Says managing director, Feri Lazar: “Fitting Ecogen means we’ve reduced our CO2 emissions by around 17 tonnes per vehicle combination per year.” Ferytrans bought its Ecogens, and Lazar anticipates a return on the investment in around 18 months.

Fitting a PTO costs approximately £1,200 and can be a challenge with some makes and models of tractor, Usher warns.

Scanias, Volvos and Renaults all have the necessary timing gear in their engines, he says, so a PTO can be bolted on easily. With other brands, a PTO may have to be specified when the truck is ordered new; retrofitting is likely to involve an extended workshop visit.


Hultsteins is not the only company to pursue this approach to fridge unit propulsion.

Carrier Transicold offers a rival PTO-powered electro-hydraulic three-phase package called Eco-Drive, starting at 400V/50Hz.

“It can be fitted by a Carrier technician in around a day and a half,” says Carrier Transicold managing director, UK and northern Europe, Scott Dargan.

Thermo King uses a different approach to achieve the same end. Its system features an alternator driven off the engine’s crankshaft plus an inverter coupled to a DC-DC transformer to deliver a constant three-phase voltage.

“The tractor’s fuel usage will increase slightly, perhaps by 1.5% to 2%, but you’re not using a separate diesel engine to run the fridge unit,” points out Thermo King’s UK sales manager, Stephen Williams. “We acquired this technology when we bought Frigoblock in 2016.”

Both air- and water-cooled alternators are available, with 400V or 500V power outputs.

Like everything else, the cost is volume related. An operator that wants to equip a fleet of 50 tractor units with what Thermo King has to offer might pay approximately £14,000 a vehicle.

A drawback of the aforementioned approaches is what happens if the tractor unit and laden trailer have to be parked up overnight in a location with no access to an electric standby.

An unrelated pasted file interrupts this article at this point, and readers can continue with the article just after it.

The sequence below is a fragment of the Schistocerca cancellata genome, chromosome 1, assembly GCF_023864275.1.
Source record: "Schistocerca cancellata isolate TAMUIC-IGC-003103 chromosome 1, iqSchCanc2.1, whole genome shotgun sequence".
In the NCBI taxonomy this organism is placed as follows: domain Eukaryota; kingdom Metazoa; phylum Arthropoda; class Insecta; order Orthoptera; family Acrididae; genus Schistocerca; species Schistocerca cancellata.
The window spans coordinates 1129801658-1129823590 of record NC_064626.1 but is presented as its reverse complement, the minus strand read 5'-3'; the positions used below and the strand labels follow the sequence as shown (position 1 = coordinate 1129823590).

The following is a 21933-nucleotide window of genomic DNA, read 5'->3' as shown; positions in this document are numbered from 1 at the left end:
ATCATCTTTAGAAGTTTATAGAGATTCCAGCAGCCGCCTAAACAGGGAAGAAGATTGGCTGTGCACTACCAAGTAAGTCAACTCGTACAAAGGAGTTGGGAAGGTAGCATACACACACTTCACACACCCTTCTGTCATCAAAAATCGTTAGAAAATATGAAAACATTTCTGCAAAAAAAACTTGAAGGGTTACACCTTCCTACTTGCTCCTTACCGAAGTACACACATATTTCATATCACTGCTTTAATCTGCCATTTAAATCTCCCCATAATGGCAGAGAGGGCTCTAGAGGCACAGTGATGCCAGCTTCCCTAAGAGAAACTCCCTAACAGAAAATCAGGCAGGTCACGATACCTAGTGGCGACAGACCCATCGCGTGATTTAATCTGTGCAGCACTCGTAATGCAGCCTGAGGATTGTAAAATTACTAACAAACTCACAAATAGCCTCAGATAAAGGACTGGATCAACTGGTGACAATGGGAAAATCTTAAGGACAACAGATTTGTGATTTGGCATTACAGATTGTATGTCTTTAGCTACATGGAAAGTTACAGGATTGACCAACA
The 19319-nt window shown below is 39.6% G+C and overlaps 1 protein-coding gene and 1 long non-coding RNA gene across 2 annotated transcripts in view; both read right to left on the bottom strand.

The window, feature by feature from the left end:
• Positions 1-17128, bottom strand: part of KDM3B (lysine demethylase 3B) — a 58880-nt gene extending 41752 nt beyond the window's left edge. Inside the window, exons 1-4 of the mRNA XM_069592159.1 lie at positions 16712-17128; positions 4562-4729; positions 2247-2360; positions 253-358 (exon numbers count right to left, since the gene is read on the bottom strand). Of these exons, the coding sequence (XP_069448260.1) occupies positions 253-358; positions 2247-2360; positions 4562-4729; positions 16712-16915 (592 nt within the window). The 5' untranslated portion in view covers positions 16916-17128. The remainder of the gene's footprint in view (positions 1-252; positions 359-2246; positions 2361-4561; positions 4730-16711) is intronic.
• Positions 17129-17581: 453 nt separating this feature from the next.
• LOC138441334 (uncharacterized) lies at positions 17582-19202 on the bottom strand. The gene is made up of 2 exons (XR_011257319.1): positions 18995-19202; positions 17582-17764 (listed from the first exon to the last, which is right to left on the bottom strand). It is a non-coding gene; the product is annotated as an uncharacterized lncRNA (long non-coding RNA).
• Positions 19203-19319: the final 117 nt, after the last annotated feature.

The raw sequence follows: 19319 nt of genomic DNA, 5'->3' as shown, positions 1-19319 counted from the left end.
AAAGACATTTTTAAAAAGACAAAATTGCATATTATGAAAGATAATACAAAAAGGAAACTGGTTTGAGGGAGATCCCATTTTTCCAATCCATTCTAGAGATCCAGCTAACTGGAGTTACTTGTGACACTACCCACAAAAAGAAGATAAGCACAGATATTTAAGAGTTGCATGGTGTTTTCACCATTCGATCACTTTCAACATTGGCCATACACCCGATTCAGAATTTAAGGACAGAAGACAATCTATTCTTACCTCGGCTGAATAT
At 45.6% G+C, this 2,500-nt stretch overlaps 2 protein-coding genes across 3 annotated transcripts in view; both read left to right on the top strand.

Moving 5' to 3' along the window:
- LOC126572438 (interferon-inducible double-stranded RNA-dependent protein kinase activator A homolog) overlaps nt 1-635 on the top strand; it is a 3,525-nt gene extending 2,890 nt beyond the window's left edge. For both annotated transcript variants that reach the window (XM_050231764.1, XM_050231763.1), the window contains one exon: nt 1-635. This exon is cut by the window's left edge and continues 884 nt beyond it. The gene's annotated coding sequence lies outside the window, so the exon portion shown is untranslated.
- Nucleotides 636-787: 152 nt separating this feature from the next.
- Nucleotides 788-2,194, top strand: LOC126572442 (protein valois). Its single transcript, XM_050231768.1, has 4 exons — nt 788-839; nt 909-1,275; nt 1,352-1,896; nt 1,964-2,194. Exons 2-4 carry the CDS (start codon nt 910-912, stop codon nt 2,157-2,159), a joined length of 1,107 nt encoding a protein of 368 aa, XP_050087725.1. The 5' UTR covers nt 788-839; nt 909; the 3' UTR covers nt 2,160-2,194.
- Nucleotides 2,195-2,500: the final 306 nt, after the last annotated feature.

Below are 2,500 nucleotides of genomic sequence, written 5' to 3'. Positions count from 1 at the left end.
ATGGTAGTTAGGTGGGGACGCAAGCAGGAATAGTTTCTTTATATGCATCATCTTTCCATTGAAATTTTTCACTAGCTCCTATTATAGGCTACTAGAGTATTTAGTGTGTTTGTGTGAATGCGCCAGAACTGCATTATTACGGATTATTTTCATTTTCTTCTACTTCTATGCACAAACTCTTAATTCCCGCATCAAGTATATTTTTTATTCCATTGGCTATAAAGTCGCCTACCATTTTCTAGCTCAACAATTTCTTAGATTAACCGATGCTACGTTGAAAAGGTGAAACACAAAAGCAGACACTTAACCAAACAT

In those circumstances the fridge unit’s diesel engine will have to be fired up to keep it running, or the tractor unit’s engine will have to be left on tick-over to provide the necessary power. Neither approach is environmentally friendly and results in more fuel being burned.

The alternative is to run the fridge off an onboard back-up battery, which Hultsteins does offer, but as this adds both cost and weight, anybody relying on an engine-driven system might be best advised to employ it on routes that do not require the driver to spend the night in a lay-by miles from the nearest stand-by.

“The technology doesn’t suit everybody,” Williams concludes.


Carrier Transicold’s PTO-driven Eco-Drive is offered with seven different options depending on the power required and the space available on the tractor unit.

Dargan says: “The most important advantage gained by connecting Eco-Drive to a PTO rather than relying on an alternator-driven power source is that the system operates totally independently of the truck’s engine speed, ensuring that 100% refrigeration capacity is always available,” he contends.

None of the truck’s power output is wasted, he says. “Thanks to Eco-Drive’s variable displacement pump, energy is harvested from wasted engine over-run, tick-over and braking,” he comments.

What if the tractor unit is battery-electric?

“We’ve developed a power box,” replies Dargan. “Functioning like an electronic power take-off, it takes energy from the vehicle’s driveline battery and converts it to the necessary AC and frequency required to power temperature-controlled systems.

“The power box is capable of delivering more than 95% efficiency when converting the energy required from the driveline, helping to ensure negligible impact on driving performance and range,” he says.